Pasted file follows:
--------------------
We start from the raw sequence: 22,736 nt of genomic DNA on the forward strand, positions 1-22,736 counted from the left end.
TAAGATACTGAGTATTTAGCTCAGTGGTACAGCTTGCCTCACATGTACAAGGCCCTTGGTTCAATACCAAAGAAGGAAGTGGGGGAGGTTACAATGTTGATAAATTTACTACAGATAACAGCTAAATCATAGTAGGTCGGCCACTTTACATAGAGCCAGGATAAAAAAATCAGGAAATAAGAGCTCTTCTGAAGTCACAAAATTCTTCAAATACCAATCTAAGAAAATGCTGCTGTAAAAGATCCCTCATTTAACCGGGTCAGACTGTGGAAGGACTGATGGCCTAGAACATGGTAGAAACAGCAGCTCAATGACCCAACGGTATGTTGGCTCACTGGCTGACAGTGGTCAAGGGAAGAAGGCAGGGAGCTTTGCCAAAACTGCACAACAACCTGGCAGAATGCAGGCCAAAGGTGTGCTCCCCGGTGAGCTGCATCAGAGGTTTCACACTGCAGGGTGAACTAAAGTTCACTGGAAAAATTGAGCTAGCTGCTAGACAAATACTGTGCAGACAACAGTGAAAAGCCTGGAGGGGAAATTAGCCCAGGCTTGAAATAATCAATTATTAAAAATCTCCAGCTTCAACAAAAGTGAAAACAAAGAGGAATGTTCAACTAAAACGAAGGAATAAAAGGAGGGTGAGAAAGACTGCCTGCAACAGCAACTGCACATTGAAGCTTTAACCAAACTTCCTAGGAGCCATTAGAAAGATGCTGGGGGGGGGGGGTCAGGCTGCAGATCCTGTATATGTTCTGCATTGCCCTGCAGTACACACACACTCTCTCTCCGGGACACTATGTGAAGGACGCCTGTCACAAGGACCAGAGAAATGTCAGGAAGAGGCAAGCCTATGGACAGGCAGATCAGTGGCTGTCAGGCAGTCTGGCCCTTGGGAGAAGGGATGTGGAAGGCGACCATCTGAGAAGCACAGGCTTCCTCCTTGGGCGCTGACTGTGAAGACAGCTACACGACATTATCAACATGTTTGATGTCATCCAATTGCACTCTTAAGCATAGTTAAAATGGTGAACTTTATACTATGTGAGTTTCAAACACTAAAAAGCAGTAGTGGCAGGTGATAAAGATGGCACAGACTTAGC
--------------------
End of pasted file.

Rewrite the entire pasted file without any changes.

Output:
We start from the raw sequence: 22,736 nt of genomic DNA on the forward strand, positions 1-22,736 counted from the left end.
TAAGATACTGAGTATTTAGCTCAGTGGTACAGCTTGCCTCACATGTACAAGGCCCTTGGTTCAATACCAAAGAAGGAAGTGGGGGAGGTTACAATGTTGATAAATTTACTACAGATAACAGCTAAATCATAGTAGGTCGGCCACTTTACATAGAGCCAGGATAAAAAAATCAGGAAATAAGAGCTCTTCTGAAGTCACAAAATTCTTCAAATACCAATCTAAGAAAATGCTGCTGTAAAAGATCCCTCATTTAACCGGGTCAGACTGTGGAAGGACTGATGGCCTAGAACATGGTAGAAACAGCAGCTCAATGACCCAACGGTATGTTGGCTCACTGGCTGACAGTGGTCAAGGGAAGAAGGCAGGGAGCTTTGCCAAAACTGCACAACAACCTGGCAGAATGCAGGCCAAAGGTGTGCTCCCCGGTGAGCTGCATCAGAGGTTTCACACTGCAGGGTGAACTAAAGTTCACTGGAAAAATTGAGCTAGCTGCTAGACAAATACTGTGCAGACAACAGTGAAAAGCCTGGAGGGGAAATTAGCCCAGGCTTGAAATAATCAATTATTAAAAATCTCCAGCTTCAACAAAAGTGAAAACAAAGAGGAATGTTCAACTAAAACGAAGGAATAAAAGGAGGGTGAGAAAGACTGCCTGCAACAGCAACTGCACATTGAAGCTTTAACCAAACTTCCTAGGAGCCATTAGAAAGATGCTGGGGGGGGGGGGTCAGGCTGCAGATCCTGTATATGTTCTGCATTGCCCTGCAGTACACACACACTCTCTCTCCGGGACACTATGTGAAGGACGCCTGTCACAAGGACCAGAGAAATGTCAGGAAGAGGCAAGCCTATGGACAGGCAGATCAGTGGCTGTCAGGCAGTCTGGCCCTTGGGAGAAGGGATGTGGAAGGCGACCATCTGAGAAGCACAGGCTTCCTCCTTGGGCGCTGACTGTGAAGACAGCTACACGACATTATCAACATGTTTGATGTCATCCAATTGCACTCTTAAGCATAGTTAAAATGGTGAACTTTATACTATGTGAGTTTCAAACACTAAAAAGCAGTAGTGGCAGGTGATAAAGATGGCACAGACTTAGC